This unpredictable story follows an agitated fast-food employee, Joe, who's reached his breaking point from being harassed and tormented by his boss. Finally on the last day of summer, Joe ... See full summary »
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Seemingly disparate portraits of people -- among them a single mother, a high school principal, and an ace student -- Distinctly American -- all affected by the proliferation of guns in American society.
Marcia Gay Harden,
This unpredictable story follows an agitated fast-food employee, Joe, who's reached his breaking point from being harassed and tormented by his boss. Finally on the last day of summer, Joe snaps and decides to take revenge on his boss but his plans are disrupted when a quick glance from a beautiful girl catches his attention leading him to kidnapping her instead, changing both their lives forever. Written by
If director Vlad Yudin had settled for a firm idea, rooted in plausibility, dialog, and human interest, his film Last Day of Summer wouldn't be the mess that it is. Unfortunately, though, the film is rooted in dirty-minded humor and boasts a premise it can't bare to support. As we watch two very strong actors lumber through many ill-conceived situations and undercooked plot developments, lacking all the tension and the character resonance needed for the story to work, it becomes clear that Yudin's attempt wasn't to offer maybe a catalyst or a relief, but rather, to provoke a cheap, unnecessary laugh at the bumbling qualities of the insane.
The film is lead, and mostly carried, by DJ Qualls, who I always regard as a nice touch on any film he is in, whether it be the average Delta Farce and Road Trip or the near-abysmal work The New Guy. Qualls is easily the most redeeming thing about the film as he played Gregory (nicknamed "Joe" by himself), a disgruntled and often belittled fast food employee with plans to go on a violent killing spree at the restaurant after being fired by his cruel, immature boss. Gregory buys a small gun, fills it with bullets, but chickens out at the last minute because he sees a fellow fast food patron (Nikki Reed) look over at him. When trying to talk to her outside the building, while she's on her phone, he gets mad at her rudeness and the fact he is being ignored, snaps, and points the gun at her hip. He takes her back to a motel room he rented out, successfully kidnapping her with no certain agenda or plan of action whatsoever.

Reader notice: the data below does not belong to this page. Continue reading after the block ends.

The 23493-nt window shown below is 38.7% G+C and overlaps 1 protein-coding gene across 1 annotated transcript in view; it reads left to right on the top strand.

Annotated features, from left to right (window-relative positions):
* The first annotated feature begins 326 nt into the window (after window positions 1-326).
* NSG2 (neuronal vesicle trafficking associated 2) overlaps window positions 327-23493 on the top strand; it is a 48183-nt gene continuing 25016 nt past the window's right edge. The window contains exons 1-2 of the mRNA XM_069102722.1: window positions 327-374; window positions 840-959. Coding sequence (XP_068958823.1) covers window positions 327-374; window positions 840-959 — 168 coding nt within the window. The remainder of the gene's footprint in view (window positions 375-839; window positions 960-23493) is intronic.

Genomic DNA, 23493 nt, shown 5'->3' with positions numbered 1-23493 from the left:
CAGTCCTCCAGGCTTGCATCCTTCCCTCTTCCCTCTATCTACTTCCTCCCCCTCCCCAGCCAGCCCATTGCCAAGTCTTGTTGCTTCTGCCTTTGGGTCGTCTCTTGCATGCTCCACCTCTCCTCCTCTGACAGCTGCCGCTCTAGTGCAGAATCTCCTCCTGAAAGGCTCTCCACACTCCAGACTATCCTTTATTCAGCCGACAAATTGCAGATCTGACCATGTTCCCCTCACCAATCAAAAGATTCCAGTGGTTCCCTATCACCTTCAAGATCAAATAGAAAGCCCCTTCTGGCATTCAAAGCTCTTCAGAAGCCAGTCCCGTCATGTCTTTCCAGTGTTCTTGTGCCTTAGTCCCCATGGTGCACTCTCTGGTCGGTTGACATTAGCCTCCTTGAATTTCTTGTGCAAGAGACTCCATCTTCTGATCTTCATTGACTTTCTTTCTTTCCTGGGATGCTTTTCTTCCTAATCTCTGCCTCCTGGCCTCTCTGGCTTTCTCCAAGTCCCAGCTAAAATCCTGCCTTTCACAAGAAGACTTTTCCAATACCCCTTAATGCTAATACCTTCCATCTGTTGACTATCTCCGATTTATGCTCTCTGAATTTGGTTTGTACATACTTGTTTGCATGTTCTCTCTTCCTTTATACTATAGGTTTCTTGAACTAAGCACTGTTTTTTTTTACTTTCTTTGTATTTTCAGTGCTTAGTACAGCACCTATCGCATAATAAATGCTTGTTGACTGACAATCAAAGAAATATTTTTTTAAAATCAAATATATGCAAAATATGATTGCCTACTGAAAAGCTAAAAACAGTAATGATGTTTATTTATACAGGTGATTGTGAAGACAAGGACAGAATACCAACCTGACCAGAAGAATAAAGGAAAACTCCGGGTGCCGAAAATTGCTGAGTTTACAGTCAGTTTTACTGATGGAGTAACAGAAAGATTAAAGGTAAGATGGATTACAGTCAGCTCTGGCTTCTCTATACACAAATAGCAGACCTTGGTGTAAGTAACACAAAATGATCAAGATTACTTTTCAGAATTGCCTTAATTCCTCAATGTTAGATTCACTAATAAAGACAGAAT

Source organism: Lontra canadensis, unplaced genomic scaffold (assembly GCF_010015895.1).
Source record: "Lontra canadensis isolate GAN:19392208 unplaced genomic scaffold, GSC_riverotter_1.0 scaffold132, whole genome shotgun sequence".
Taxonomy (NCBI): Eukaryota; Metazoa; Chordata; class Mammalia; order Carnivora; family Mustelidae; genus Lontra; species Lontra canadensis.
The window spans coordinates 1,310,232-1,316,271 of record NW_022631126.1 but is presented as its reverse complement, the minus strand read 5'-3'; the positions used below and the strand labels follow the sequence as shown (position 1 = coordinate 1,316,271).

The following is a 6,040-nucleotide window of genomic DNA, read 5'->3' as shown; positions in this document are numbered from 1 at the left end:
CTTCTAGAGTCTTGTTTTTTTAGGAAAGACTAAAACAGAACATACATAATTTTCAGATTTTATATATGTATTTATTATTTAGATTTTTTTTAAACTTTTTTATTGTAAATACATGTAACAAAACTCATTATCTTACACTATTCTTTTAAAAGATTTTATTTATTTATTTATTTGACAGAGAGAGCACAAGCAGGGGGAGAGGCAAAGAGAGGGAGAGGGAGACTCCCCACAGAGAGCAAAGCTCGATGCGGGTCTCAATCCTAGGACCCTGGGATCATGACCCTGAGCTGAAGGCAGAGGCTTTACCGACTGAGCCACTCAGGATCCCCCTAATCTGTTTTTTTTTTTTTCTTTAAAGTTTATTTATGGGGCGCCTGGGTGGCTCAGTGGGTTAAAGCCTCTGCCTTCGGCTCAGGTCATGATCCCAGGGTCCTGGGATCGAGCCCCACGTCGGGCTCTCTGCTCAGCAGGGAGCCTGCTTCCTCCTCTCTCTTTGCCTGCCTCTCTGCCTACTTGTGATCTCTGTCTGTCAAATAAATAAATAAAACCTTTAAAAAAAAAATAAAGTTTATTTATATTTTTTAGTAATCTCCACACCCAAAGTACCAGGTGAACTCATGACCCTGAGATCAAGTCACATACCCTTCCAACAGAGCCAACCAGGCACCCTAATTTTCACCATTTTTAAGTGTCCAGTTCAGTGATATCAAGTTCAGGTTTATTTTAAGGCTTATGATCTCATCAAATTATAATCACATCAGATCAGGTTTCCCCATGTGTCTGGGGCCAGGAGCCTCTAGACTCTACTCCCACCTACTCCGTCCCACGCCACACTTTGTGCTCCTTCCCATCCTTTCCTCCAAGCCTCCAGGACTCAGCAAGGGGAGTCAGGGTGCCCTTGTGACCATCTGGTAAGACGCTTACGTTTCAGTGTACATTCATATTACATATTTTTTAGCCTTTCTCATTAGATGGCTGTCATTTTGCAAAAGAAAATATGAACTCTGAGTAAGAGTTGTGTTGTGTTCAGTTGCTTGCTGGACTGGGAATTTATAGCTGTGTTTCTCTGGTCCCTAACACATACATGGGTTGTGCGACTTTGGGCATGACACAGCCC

What unfolds is a talky but only mildly interesting story about this troubled man, his quest to prove to others he is a "solider of his destiny," and him dealing with the notion he just kidnapped a woman who wasn't doing anything wrong. I give credit to the film for being unpredictable, but its unpredictability is an afterthought when watching a film like this. At no point was I ever regarding the writing of the film as so profound and nonlinear that I didn't know what would happen next. It was more of a feeling along the lines of, "this film is so asinine, what could possibly come next?" It's also sad to note how much capable talent was discarded here. Not just Qualls in the lead role, but Reed in the supporting role. Reed's performance in Thirteen, which was semi-autobiographical about her life, was a stunning one of true adolescent dysfunction. Here, she is resorted to being a caricature, barely given any story or development whatsoever. At one point she tells "Joe" that she needs to get home to take care of her young son. Her concern is never addressed by "Joe" or her ever again.
Under more assertive direction and less toilet humor, Last Day of Summer could've worked as a stunning examination into the mind of an uncontrollable madman with a listless agenda. Instead, it is a movie barely lifted up by the work of its two stars, who may lack chemistry even in more dramatic scenes, but still manage to hold their own ground throughout the movie. In retrospect, Yudin's film works as a "what no to do" analysis on making a film about the insane.
Starring: DJ Qualls, Nikki Reed, and William Sadler. Directed by: Vlad Yudin.
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